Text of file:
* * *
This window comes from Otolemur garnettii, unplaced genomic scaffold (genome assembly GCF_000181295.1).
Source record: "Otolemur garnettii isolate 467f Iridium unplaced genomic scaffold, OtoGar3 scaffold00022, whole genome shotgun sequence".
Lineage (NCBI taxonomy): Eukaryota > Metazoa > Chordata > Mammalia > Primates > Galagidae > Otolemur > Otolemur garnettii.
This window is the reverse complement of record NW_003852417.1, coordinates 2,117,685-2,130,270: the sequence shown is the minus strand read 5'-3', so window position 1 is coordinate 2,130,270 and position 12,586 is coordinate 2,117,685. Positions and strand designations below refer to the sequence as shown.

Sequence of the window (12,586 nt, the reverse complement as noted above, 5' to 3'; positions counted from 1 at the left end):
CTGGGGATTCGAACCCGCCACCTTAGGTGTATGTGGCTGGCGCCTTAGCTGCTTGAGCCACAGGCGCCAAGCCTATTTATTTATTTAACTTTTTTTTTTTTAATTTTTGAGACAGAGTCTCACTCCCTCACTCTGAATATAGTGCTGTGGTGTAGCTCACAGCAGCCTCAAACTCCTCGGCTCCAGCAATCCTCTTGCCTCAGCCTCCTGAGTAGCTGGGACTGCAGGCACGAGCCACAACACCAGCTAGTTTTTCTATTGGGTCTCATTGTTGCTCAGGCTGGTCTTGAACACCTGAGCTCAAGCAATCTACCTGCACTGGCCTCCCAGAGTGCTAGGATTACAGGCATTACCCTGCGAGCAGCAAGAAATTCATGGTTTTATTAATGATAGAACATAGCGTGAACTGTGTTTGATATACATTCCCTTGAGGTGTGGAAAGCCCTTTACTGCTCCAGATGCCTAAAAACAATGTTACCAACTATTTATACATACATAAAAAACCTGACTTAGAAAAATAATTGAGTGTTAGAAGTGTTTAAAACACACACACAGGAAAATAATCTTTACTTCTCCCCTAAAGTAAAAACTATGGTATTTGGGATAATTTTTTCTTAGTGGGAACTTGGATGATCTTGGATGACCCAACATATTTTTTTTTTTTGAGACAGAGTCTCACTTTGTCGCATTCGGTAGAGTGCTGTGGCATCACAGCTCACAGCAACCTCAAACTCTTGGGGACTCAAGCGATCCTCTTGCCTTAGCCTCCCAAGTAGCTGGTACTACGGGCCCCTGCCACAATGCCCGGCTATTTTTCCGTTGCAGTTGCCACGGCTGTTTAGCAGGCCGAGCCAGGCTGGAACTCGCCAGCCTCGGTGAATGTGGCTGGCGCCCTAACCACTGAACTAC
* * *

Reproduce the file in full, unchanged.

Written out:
This window comes from Otolemur garnettii, unplaced genomic scaffold (genome assembly GCF_000181295.1).
Source record: "Otolemur garnettii isolate 467f Iridium unplaced genomic scaffold, OtoGar3 scaffold00022, whole genome shotgun sequence".
Lineage (NCBI taxonomy): Eukaryota > Metazoa > Chordata > Mammalia > Primates > Galagidae > Otolemur > Otolemur garnettii.
This window is the reverse complement of record NW_003852417.1, coordinates 2,117,685-2,130,270: the sequence shown is the minus strand read 5'-3', so window position 1 is coordinate 2,130,270 and position 12,586 is coordinate 2,117,685. Positions and strand designations below refer to the sequence as shown.

Sequence of the window (12,586 nt, the reverse complement as noted above, 5' to 3'; positions counted from 1 at the left end):
CTGGGGATTCGAACCCGCCACCTTAGGTGTATGTGGCTGGCGCCTTAGCTGCTTGAGCCACAGGCGCCAAGCCTATTTATTTATTTAACTTTTTTTTTTTTAATTTTTGAGACAGAGTCTCACTCCCTCACTCTGAATATAGTGCTGTGGTGTAGCTCACAGCAGCCTCAAACTCCTCGGCTCCAGCAATCCTCTTGCCTCAGCCTCCTGAGTAGCTGGGACTGCAGGCACGAGCCACAACACCAGCTAGTTTTTCTATTGGGTCTCATTGTTGCTCAGGCTGGTCTTGAACACCTGAGCTCAAGCAATCTACCTGCACTGGCCTCCCAGAGTGCTAGGATTACAGGCATTACCCTGCGAGCAGCAAGAAATTCATGGTTTTATTAATGATAGAACATAGCGTGAACTGTGTTTGATATACATTCCCTTGAGGTGTGGAAAGCCCTTTACTGCTCCAGATGCCTAAAAACAATGTTACCAACTATTTATACATACATAAAAAACCTGACTTAGAAAAATAATTGAGTGTTAGAAGTGTTTAAAACACACACACAGGAAAATAATCTTTACTTCTCCCCTAAAGTAAAAACTATGGTATTTGGGATAATTTTTTCTTAGTGGGAACTTGGATGATCTTGGATGACCCAACATATTTTTTTTTTTTGAGACAGAGTCTCACTTTGTCGCATTCGGTAGAGTGCTGTGGCATCACAGCTCACAGCAACCTCAAACTCTTGGGGACTCAAGCGATCCTCTTGCCTTAGCCTCCCAAGTAGCTGGTACTACGGGCCCCTGCCACAATGCCCGGCTATTTTTCCGTTGCAGTTGCCACGGCTGTTTAGCAGGCCGAGCCAGGCTGGAACTCGCCAGCCTCGGTGAATGTGGCTGGCGCCCTAACCACTGAACTAC